Third, artists and intellectuals, even those critical of anti-semitism, have sounded the alarm of Israel’s disproportionate response to the October 7 attacks. The situation has changed so much that a Jewish director of a film about the Holocaust can get up on stage at the Oscars and decry the situation in Gaza and get a standing ovation. This is in stark contrast to the 1977 Oscars, where Vanessa Redgrave who won an Oscar for her role in Julia, an out and out anti-fascist and anti-Nazi film, was booed when she denounced “Zionist hoodlums” in her acceptance speech. The Jewish screenwriter Paddy Chayefsky, by contrast, received a standing ovation when he criticised Redgrave in his speech.

Indeed, Hollywood’s shifting response to Israel and Palestine has been one of the more intriguing takeaways from the conflict in Gaza. During the Six Day War in 1967 and the Yom Kippur War in 1973, Hollywood rallied almost unconditionally around Israel. The most liberal and the most radical actors, directors and screenwriters spoke in its support, organising marches, protests, and funds. This is because it was possible, at that time, to view Israel as a beleaguered, besieged smaller power even when the US was rushing in millions of dollars of economic and military aid and even when its prime ministers were denying the rights of Palestinians and advocating for territorial expansion.

Such sentiments no longer hold today. In the 1960s the West’s sympathy for Israel more or less centred on the Holocaust. Today, even Holocaust survivors and their children are decrying what the Israeli government is doing, supposedly “in their name.” It goes without saying that very few in Hollywood are as dogmatically supportive of Israel and of whatever it does as it used to be. Jonathan Glazer’s speech at the Oscars provoked a rather puerile letter from certain Jewish figures in Hollywood but also compelled much support from far more authoritative Jewish artists, including Tony Kushner. No less than Steven Spielberg, the grand old man of Hollywood, issued a statement critical of both antisemitism and “the killing of innocent women and children in Gaza.”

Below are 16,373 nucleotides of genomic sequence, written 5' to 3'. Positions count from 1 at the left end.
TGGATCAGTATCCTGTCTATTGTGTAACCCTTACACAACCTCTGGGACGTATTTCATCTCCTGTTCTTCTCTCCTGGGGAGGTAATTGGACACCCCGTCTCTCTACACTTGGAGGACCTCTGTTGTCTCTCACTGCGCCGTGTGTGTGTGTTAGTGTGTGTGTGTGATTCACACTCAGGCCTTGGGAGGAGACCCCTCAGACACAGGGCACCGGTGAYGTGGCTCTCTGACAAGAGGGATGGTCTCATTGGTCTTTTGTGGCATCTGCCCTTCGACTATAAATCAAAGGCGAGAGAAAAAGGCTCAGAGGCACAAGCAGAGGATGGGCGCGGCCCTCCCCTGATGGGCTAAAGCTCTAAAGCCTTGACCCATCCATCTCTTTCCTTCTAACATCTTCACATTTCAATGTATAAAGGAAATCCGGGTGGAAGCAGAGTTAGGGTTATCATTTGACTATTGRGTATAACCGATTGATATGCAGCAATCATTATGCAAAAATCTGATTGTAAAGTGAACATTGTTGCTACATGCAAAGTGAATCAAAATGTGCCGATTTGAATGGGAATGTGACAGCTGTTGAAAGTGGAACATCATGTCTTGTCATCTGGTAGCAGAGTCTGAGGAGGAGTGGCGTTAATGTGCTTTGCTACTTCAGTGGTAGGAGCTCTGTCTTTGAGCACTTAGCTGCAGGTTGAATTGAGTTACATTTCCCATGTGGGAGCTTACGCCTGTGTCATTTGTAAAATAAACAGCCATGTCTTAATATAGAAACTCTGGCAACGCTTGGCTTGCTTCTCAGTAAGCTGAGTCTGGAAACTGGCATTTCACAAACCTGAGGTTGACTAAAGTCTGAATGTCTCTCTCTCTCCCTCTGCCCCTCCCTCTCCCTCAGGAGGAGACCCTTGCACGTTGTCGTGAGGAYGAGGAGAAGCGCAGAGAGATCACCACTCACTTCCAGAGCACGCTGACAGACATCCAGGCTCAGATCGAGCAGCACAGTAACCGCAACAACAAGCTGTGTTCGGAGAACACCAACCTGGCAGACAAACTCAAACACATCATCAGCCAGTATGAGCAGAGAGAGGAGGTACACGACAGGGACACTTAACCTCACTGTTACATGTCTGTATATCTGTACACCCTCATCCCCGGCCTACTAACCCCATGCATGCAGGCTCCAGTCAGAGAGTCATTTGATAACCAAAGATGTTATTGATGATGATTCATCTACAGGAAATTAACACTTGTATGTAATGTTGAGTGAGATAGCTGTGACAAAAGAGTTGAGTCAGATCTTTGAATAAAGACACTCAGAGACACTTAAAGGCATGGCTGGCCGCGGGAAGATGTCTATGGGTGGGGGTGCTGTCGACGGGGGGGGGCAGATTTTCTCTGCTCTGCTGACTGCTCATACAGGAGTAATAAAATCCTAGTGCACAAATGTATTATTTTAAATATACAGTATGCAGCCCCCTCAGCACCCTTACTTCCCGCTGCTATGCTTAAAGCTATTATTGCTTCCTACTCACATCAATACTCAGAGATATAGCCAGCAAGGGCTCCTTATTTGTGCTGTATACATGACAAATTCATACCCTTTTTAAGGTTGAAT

Underlying all these developments is a fourth, in my view the most critical: that even in terms of military superiority, Israel has lost the plot. As Nilanthan Niruthan, director of the Centre for Law and Warfare in Colombo, pointed out four days after October 7, the Hamas attacks “demonstrated a major failure of intelligence, but more importantly, it displayed an even larger failure of imagination.” It showed that not even the most lavishly funded security installations can keep a discontented people and political and terrorist outfits speaking on their behalf at bay.

Israel’s response to this has been to ramp up its offensive in Gaza to force civilians into the most inhospitable surroundings and corners. That has only got it into a tight spot: a spectacular military failure followed by a spectacular moral failure. The US learnt what a combination of these failures would lead to in Vietnam, Iraq and Afghanistan. Israel has not learnt that lesson or, if it has, has yet to indicate that it has.

The latest UNSC resolution is the most crucial crossroads in this conflict. As US political scientist Stephen Walt puts it, the implications for the US are only too clear. “Instead of focusing on whether pressure on Israel would work,” he points out, “the real question to ask is simply whether it is in America’s strategic or moral interest to be actively complicit in a vast and worsening humanitarian tragedy.” He concludes on a rather terse note. “Even if the United States cannot stop it, it doesn’t have to help make it worse.”